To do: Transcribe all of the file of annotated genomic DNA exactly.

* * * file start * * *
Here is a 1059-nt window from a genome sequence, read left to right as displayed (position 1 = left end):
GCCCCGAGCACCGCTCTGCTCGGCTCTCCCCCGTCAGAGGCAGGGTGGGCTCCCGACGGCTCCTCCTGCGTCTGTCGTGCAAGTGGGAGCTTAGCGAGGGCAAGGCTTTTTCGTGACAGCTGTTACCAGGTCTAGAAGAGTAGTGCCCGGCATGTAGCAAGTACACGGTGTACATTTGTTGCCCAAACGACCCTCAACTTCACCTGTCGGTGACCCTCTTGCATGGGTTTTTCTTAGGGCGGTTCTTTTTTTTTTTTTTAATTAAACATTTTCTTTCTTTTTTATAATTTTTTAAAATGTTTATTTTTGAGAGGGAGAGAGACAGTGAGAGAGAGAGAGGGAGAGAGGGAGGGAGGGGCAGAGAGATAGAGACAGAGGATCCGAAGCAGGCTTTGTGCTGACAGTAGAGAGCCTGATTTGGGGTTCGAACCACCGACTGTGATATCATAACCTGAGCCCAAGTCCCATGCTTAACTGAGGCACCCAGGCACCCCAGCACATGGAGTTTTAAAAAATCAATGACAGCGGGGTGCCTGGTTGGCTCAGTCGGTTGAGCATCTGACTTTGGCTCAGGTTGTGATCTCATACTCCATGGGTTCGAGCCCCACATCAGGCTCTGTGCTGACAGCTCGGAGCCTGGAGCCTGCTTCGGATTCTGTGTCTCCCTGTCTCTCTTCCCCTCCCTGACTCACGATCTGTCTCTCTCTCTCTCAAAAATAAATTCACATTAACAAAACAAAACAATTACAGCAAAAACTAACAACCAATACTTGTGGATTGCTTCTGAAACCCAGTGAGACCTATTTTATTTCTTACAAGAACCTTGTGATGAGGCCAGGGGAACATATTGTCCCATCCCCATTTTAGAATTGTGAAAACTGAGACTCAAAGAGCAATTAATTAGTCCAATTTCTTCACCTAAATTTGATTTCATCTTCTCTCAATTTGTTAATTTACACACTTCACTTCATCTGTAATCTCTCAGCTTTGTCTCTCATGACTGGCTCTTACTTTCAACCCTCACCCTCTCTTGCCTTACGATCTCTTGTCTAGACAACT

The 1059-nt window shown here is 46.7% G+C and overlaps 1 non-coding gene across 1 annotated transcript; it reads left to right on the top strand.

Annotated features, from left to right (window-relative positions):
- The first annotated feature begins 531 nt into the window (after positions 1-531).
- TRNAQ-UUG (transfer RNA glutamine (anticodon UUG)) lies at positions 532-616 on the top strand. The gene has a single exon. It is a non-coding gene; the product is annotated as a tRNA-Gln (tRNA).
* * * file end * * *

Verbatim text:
Here is a 1059-nt window from a genome sequence, read left to right as displayed (position 1 = left end):
GCCCCGAGCACCGCTCTGCTCGGCTCTCCCCCGTCAGAGGCAGGGTGGGCTCCCGACGGCTCCTCCTGCGTCTGTCGTGCAAGTGGGAGCTTAGCGAGGGCAAGGCTTTTTCGTGACAGCTGTTACCAGGTCTAGAAGAGTAGTGCCCGGCATGTAGCAAGTACACGGTGTACATTTGTTGCCCAAACGACCCTCAACTTCACCTGTCGGTGACCCTCTTGCATGGGTTTTTCTTAGGGCGGTTCTTTTTTTTTTTTTTAATTAAACATTTTCTTTCTTTTTTATAATTTTTTAAAATGTTTATTTTTGAGAGGGAGAGAGACAGTGAGAGAGAGAGAGGGAGAGAGGGAGGGAGGGGCAGAGAGATAGAGACAGAGGATCCGAAGCAGGCTTTGTGCTGACAGTAGAGAGCCTGATTTGGGGTTCGAACCACCGACTGTGATATCATAACCTGAGCCCAAGTCCCATGCTTAACTGAGGCACCCAGGCACCCCAGCACATGGAGTTTTAAAAAATCAATGACAGCGGGGTGCCTGGTTGGCTCAGTCGGTTGAGCATCTGACTTTGGCTCAGGTTGTGATCTCATACTCCATGGGTTCGAGCCCCACATCAGGCTCTGTGCTGACAGCTCGGAGCCTGGAGCCTGCTTCGGATTCTGTGTCTCCCTGTCTCTCTTCCCCTCCCTGACTCACGATCTGTCTCTCTCTCTCTCAAAAATAAATTCACATTAACAAAACAAAACAATTACAGCAAAAACTAACAACCAATACTTGTGGATTGCTTCTGAAACCCAGTGAGACCTATTTTATTTCTTACAAGAACCTTGTGATGAGGCCAGGGGAACATATTGTCCCATCCCCATTTTAGAATTGTGAAAACTGAGACTCAAAGAGCAATTAATTAGTCCAATTTCTTCACCTAAATTTGATTTCATCTTCTCTCAATTTGTTAATTTACACACTTCACTTCATCTGTAATCTCTCAGCTTTGTCTCTCATGACTGGCTCTTACTTTCAACCCTCACCCTCTCTTGCCTTACGATCTCTTGTCTAGACAACT

The 1059-nt window shown here is 46.7% G+C and overlaps 1 non-coding gene across 1 annotated transcript; it reads left to right on the top strand.

Annotated features, from left to right (window-relative positions):
- The first annotated feature begins 531 nt into the window (after positions 1-531).
- TRNAQ-UUG (transfer RNA glutamine (anticodon UUG)) lies at positions 532-616 on the top strand. The gene has a single exon. It is a non-coding gene; the product is annotated as a tRNA-Gln (tRNA).